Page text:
When Dan Quinn was hired as the Atlanta Falcons' head coach in 2015, the first thing he did was install a basketball hoop in the team's meeting room. The idea was to spur greater competitiveness among players, which says something about the complacency into which the team had slid at the time. For a time, Quinn's plan -- Quinn's everything -- worked, the hip-hop playlists and high-energy demeanor elevating the Falcons to a Super Bowl appearance in February 2017.
That Super Bowl proved a fateful -- and maybe fatal -- turning point. The Falcons, of course, lost a 28-3 lead and then lost the game to the New England Patriots. The truth is that it's felt as if the franchise never fully recovered. The Falcons slipped into the playoffs the following year while finishing third in the NFC South, but then the slide accelerated. Each blown lead reopened that Super Bowl wound. The Falcons had two losing seasons, and after two big lost leads this season contributed to an 0-5 start, Quinn and general manager Thomas Dimitroff were fired on Sunday.
Asked why, owner Arthur Blank responded bluntly: "It's called lack of winning."
Now the Falcons have to make sure they are not lacking something else: direction.
Blank is an exceedingly patient owner -- he retained Quinn and Dimitroff after a similarly slow start last season was turned around with a 6-2 second half -- but he, and everybody else in the braintrust of the franchise, signed up only for playoffs or bust this season. It was bust, and now the Falcons are residing in the most unappealing real estate in the NFL -- the no-man's land between patching holes and a full rebuild.
In a video conference with reporters on Monday, Blank said he thought the record was not indicative of the talent on the roster. That, of course, is an indictment of coaching. But a winless team with a 35-year-old quarterback -- even a former MVP like Matt Ryan -- and a 31-year old star receiver in Julio Jones is a winless team with high-priced assets that is nowhere near being close to competing for another Super Bowl before those assets begin to depreciate.
With the coach and general manager both out, a full housecleaning would seem to be in the offing, and it has to at least be considered. And Blank and team president Rich McKay, who will assist Blank in the hiring of replacements for Dimitroff and Quinn, were both careful not to offer full-throated promises about what the roster would look like. McKay said there would not be a fire sale. But when Blank was asked about Ryan's future, and his desire to play until he is 40, Blank was notably non-committal about his team's cornerstone.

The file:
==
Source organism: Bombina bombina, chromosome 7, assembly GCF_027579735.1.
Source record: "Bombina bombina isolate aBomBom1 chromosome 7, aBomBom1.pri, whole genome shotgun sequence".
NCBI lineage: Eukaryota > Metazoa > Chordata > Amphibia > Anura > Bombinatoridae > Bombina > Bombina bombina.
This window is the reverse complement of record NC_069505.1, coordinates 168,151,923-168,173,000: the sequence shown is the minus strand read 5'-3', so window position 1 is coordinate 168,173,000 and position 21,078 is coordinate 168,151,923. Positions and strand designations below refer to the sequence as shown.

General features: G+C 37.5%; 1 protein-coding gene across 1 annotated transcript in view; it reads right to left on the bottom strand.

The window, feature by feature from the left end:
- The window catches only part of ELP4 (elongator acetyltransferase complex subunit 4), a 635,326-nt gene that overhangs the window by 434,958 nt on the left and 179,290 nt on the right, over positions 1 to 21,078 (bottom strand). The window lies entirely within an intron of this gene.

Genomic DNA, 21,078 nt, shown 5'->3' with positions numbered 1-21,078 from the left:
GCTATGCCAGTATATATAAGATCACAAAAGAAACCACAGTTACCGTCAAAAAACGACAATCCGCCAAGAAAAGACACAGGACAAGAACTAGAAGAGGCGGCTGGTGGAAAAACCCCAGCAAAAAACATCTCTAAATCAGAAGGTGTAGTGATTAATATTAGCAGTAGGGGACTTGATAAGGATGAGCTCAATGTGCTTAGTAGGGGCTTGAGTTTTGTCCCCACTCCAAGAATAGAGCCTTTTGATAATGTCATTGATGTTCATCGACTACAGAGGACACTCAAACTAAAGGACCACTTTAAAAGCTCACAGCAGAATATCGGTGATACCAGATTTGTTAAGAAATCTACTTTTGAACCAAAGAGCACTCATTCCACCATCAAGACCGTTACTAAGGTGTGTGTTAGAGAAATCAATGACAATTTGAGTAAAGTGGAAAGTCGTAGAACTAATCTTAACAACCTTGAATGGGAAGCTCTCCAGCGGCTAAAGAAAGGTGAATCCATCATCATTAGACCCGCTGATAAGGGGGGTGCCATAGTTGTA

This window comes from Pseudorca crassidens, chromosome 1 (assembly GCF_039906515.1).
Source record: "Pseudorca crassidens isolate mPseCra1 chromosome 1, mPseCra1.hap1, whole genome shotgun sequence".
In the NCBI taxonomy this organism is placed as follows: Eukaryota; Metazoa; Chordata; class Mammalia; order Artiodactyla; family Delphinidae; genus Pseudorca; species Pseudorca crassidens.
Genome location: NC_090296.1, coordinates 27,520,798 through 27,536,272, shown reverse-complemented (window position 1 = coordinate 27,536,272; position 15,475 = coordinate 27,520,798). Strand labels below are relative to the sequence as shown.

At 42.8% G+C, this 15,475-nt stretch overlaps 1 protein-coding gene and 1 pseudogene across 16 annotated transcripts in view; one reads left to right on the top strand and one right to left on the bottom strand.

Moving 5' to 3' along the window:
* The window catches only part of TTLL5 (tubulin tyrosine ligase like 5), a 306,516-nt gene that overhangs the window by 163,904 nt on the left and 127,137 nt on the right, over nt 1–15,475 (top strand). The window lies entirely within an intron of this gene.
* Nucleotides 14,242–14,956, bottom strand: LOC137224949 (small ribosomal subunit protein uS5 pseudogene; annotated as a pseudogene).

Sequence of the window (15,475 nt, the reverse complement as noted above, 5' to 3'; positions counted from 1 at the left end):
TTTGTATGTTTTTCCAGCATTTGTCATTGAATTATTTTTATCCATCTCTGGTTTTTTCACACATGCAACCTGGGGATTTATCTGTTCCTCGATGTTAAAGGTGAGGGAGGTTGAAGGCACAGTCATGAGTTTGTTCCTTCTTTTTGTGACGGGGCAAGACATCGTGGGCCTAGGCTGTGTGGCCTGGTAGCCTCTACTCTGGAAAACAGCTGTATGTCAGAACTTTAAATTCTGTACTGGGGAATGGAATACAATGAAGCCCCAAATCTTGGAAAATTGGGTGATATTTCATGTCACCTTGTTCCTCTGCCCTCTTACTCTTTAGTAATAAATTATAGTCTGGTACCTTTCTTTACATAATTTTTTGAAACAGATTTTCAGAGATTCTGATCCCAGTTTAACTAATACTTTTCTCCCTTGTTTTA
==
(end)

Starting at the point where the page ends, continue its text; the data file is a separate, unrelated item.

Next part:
"Well, I love Matt, much like I love Dan and Thomas," Blank began, somewhat ominously, considering the fate that has befallen the latter pair. "Matt has been a franchise leader for us, a great quarterback, one of the leading quarterbacks in the last 13 years in the NFL. So, I hope he's going to be part of our plans going forward. But that will be a decision I won't make. Matt has the ability to play at a very high level, even at his age. Whether that's going to continue or not, I'm not sure. I appreciate his willingness to consider doing that, and the level of what he's played for 13 years, which has been incredible. So, we'll have to see. But, then again, that's going to be a decision that at the end of the day will be up to the player and the coaching staff. And whether or not Matt can keep himself together, and God willing, he'll be able to do that and play at the level he's capable of playing at."
No smart owner should tie the hands of his next general manager and head coach before they even have jobs. To begin a search by declaring the outcome of the single most important roster decision that must be made would be foolish, particularly because of the Falcons' circumstances, and it would surely eliminate some top candidates. The Falcons are one of three winless teams. The others, the Giants and Jets, have young quarterbacks. If the Falcons end the season with a draft pick that gives them an opportunity to select Clemson quarterback Trevor Lawrence, the most highly regarded quarterback in college football, should that chance really be eliminated during a job interview? The opportunity to build around Lawrence will be an enticing recruiting chip if the Falcons own it.
The Falcons shouldn't slam the door on moving other assets, too. A Miami Dolphins-style roster deconstruction might seem unappealing on paper, but teams that accumulate bountiful assets can accelerate their rebuilds with smart hiring and good draft decisions. Jones would surely be attractive to a contending team right now. The Falcons have to at least listen if someone calls. It is trading short-term pain -- a sell-off would almost certainly torpedo interim coach Raheem Morris' chance to win the job full-time -- for the potential of long-term, sustained gain.
That is something Quinn could not deliver to the Falcons after he instilled competitiveness and drove the franchise to its achingly brief dalliance with a championship. It's time for the Falcons to apply no more bandages to this team. Let the wounds of the past failure finally heal and build for a stronger future, starting now.